One of the latest equivalents to an online crack addiction is Pinterest, a social media outlet that allows users to create themed boards and ‘pin’ pictures related to each heading (but if you’re reading this, chances are you know the details). The site allows you to add descriptions to the photos you pin, but the words you tack on really don’t matter as much as the visual collage you’re creating. Seems simple enough, and it’s sweeping the online world at the speed – or should we say the cost – of productivity. We wouldn’t call it new, Pinterest has been kicking around since 2008, but in the few months it has blasted off into Social media Superstardom. Once seen as another way to make the work day go faster, Pinterest is offering many benefits to businesses, in service and in retail, and can keep the social media ROI coming in at an alarmingly fast rate. This isn’t just for retail – although we HIGHLY recommend it for you shop owners. Service companies can benefit as well with data charts and infographics, or if you think outside the box you can build brand association with colour themed boards that correlate to your logo or share pins your target audience would enjoy.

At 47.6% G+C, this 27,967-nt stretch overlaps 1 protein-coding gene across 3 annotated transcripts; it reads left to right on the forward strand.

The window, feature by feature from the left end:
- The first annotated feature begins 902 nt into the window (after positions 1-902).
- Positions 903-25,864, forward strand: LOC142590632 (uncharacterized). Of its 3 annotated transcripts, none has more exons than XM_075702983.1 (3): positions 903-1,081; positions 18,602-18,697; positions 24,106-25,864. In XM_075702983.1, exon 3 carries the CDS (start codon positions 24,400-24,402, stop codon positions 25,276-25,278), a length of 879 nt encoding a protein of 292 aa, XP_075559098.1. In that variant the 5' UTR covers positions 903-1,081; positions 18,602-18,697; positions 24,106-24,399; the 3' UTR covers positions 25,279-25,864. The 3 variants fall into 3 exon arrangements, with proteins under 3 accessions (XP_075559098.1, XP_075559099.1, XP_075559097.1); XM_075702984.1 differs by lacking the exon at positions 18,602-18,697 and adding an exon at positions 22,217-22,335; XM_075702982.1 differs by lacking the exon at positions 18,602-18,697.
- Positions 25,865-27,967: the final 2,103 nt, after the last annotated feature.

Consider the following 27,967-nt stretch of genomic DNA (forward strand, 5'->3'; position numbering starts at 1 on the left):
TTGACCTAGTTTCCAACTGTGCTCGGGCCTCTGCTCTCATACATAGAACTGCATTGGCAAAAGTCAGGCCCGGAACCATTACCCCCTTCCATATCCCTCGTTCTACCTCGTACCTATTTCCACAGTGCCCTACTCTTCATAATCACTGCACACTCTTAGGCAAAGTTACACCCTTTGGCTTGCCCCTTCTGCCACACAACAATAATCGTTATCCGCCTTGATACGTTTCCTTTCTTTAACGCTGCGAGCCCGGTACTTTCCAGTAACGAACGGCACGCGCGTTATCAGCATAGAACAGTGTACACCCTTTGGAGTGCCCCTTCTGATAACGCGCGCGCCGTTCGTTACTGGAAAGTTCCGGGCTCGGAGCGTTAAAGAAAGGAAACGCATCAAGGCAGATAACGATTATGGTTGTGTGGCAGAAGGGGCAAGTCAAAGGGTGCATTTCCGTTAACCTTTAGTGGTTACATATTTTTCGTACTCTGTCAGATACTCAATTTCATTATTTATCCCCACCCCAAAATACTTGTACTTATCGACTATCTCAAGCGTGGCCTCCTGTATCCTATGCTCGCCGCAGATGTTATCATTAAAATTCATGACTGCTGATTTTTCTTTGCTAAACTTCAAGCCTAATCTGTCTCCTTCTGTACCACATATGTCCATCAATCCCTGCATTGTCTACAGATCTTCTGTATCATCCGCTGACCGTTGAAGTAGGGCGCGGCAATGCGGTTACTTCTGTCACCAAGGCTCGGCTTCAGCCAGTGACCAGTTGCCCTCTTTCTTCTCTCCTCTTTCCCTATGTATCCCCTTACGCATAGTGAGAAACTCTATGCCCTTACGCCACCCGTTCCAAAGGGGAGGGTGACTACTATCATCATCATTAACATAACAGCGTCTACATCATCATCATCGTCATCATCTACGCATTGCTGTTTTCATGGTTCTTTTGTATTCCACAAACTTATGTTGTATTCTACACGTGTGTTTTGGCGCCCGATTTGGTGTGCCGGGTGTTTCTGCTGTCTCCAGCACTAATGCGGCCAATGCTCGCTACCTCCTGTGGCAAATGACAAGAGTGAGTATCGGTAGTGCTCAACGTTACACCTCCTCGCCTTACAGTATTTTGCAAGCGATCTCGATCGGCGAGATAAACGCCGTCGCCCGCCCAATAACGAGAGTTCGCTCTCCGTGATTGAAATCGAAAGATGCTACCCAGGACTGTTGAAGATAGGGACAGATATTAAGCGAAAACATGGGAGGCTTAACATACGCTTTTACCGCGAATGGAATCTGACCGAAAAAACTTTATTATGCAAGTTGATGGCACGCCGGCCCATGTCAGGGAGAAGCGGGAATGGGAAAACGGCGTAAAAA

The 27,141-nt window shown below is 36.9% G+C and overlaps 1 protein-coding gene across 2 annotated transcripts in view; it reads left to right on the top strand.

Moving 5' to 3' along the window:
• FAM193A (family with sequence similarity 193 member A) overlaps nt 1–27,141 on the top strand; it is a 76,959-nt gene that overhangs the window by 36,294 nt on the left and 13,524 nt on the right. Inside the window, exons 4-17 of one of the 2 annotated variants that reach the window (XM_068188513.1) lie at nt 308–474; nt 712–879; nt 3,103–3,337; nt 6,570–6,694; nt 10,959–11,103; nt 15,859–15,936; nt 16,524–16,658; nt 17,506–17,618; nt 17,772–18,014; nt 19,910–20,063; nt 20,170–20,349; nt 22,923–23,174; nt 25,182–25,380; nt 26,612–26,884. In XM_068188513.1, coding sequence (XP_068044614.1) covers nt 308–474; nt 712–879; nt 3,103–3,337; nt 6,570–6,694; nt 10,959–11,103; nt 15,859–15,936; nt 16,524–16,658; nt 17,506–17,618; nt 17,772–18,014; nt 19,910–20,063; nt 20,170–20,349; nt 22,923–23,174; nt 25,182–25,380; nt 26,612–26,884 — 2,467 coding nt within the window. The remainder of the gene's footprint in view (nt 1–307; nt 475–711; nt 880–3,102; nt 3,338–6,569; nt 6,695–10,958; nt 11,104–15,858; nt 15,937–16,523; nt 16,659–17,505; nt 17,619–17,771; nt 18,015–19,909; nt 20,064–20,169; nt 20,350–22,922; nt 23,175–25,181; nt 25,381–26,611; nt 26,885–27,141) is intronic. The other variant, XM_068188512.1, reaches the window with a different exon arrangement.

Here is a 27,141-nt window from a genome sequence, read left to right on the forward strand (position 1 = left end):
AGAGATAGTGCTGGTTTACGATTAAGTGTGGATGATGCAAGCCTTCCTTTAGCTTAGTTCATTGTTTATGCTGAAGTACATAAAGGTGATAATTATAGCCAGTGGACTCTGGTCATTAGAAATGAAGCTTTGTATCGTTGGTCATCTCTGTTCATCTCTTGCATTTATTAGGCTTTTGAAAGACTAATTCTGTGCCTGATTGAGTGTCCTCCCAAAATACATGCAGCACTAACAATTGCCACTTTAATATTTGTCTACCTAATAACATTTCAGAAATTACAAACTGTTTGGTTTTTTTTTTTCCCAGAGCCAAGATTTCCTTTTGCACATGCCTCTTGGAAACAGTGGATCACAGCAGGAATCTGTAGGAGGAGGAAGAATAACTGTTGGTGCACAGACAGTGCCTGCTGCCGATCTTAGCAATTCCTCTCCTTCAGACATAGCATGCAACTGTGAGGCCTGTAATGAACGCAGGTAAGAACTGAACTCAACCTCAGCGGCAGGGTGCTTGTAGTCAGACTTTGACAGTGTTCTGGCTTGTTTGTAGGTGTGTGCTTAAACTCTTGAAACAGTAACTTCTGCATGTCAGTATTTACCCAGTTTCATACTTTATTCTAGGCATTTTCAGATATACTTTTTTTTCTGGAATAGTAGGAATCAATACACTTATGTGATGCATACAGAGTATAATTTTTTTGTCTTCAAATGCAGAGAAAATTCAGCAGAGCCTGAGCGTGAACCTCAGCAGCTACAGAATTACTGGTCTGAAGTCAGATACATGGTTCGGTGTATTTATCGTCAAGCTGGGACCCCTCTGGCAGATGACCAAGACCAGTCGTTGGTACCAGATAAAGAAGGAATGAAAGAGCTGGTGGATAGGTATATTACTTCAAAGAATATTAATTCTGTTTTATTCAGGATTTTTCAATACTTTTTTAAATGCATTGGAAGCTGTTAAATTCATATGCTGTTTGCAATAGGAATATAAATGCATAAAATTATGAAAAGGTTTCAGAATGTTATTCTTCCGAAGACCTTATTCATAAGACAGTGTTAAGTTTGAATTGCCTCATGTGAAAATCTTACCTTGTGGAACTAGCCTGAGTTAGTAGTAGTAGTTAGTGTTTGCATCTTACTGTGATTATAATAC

We’ve seen a flood of Pinterest articles popping up on the web these past couple weeks, and yeah I guess this is just another one. But we want to give a piece of advice that a lot of these experts are ignoring. If it’s not going to work for you, don’t use it. That may seem like obvious advice, but we’ve seen a fair share of companies feel obligated to join the latest craze only to let it fall by the wayside. Just because Pinterest is the biggest trend since organic peanut butter does not mean you have to jump on the bandwagon. Getting into pinning will not help if you don’t plan on being faithful to it. I’m sure we’ve said it before, but commit to social media networks you will actually use, nothing puts an ugly smudge on a brand like a company account that sits there woefully underused while online visitors wonder “what the heck happened?” Your presence on the Internet should be cohesive and dynamic; that means having no accounts sitting there collecting dust. Don’t let Pinterest become that New Year’s weight loss resolution you’ve already abandoned (c’mon it’s almost March and you haven’t lost a pound yet have you?)
Any steaming complaints about the (very true) weight loss comment can be directed to email@example.com, or Tweet it if that’s your game.
Photo courtesy of midiman